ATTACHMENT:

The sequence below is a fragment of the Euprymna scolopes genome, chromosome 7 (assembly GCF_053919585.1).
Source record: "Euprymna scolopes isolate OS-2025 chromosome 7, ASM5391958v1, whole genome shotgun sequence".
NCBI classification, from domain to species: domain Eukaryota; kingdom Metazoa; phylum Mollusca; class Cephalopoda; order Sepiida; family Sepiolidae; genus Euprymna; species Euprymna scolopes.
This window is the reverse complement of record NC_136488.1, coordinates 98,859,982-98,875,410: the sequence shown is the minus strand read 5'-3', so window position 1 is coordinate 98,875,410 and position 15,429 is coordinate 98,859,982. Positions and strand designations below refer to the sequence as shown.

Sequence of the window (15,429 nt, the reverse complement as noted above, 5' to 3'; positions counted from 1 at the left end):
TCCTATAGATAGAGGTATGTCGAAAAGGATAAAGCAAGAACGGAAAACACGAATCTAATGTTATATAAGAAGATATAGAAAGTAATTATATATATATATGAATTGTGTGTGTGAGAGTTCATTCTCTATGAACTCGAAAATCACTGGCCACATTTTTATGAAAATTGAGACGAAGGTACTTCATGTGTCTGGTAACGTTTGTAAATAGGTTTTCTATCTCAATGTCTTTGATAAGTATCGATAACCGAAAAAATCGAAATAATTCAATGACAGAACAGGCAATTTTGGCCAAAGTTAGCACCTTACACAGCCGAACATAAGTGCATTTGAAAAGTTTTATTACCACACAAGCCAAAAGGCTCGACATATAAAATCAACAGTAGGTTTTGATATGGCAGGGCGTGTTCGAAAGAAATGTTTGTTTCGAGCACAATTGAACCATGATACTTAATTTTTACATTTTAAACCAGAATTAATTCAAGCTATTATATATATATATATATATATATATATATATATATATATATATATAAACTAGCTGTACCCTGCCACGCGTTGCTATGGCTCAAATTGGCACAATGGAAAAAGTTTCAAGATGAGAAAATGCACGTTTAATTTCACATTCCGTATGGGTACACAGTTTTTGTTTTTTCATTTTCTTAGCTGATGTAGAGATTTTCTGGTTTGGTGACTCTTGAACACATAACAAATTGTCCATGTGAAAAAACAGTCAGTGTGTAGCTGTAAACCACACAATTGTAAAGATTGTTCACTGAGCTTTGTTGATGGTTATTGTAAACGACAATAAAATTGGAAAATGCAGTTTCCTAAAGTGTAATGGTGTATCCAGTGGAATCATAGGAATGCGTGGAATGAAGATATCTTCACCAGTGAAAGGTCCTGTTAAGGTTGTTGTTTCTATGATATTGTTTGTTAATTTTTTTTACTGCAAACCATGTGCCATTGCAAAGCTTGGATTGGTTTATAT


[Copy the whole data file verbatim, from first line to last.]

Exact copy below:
The sequence below is a fragment of the Euprymna scolopes genome, chromosome 7 (assembly GCF_053919585.1).
Source record: "Euprymna scolopes isolate OS-2025 chromosome 7, ASM5391958v1, whole genome shotgun sequence".
NCBI classification, from domain to species: domain Eukaryota; kingdom Metazoa; phylum Mollusca; class Cephalopoda; order Sepiida; family Sepiolidae; genus Euprymna; species Euprymna scolopes.
This window is the reverse complement of record NC_136488.1, coordinates 98,859,982-98,875,410: the sequence shown is the minus strand read 5'-3', so window position 1 is coordinate 98,875,410 and position 15,429 is coordinate 98,859,982. Positions and strand designations below refer to the sequence as shown.

Sequence of the window (15,429 nt, the reverse complement as noted above, 5' to 3'; positions counted from 1 at the left end):
TCCTATAGATAGAGGTATGTCGAAAAGGATAAAGCAAGAACGGAAAACACGAATCTAATGTTATATAAGAAGATATAGAAAGTAATTATATATATATATGAATTGTGTGTGTGAGAGTTCATTCTCTATGAACTCGAAAATCACTGGCCACATTTTTATGAAAATTGAGACGAAGGTACTTCATGTGTCTGGTAACGTTTGTAAATAGGTTTTCTATCTCAATGTCTTTGATAAGTATCGATAACCGAAAAAATCGAAATAATTCAATGACAGAACAGGCAATTTTGGCCAAAGTTAGCACCTTACACAGCCGAACATAAGTGCATTTGAAAAGTTTTATTACCACACAAGCCAAAAGGCTCGACATATAAAATCAACAGTAGGTTTTGATATGGCAGGGCGTGTTCGAAAGAAATGTTTGTTTCGAGCACAATTGAACCATGATACTTAATTTTTACATTTTAAACCAGAATTAATTCAAGCTATTATATATATATATATATATATATATATATATATATATATATATATAAACTAGCTGTACCCTGCCACGCGTTGCTATGGCTCAAATTGGCACAATGGAAAAAGTTTCAAGATGAGAAAATGCACGTTTAATTTCACATTCCGTATGGGTACACAGTTTTTGTTTTTTCATTTTCTTAGCTGATGTAGAGATTTTCTGGTTTGGTGACTCTTGAACACATAACAAATTGTCCATGTGAAAAAACAGTCAGTGTGTAGCTGTAAACCACACAATTGTAAAGATTGTTCACTGAGCTTTGTTGATGGTTATTGTAAACGACAATAAAATTGGAAAATGCAGTTTCCTAAAGTGTAATGGTGTATCCAGTGGAATCATAGGAATGCGTGGAATGAAGATATCTTCACCAGTGAAAGGTCCTGTTAAGGTTGTTGTTTCTATGATATTGTTTGTTAATTTTTTTTACTGCAAACCATGTGCCATTGCAAAGCTTGGATTGGTTTATAT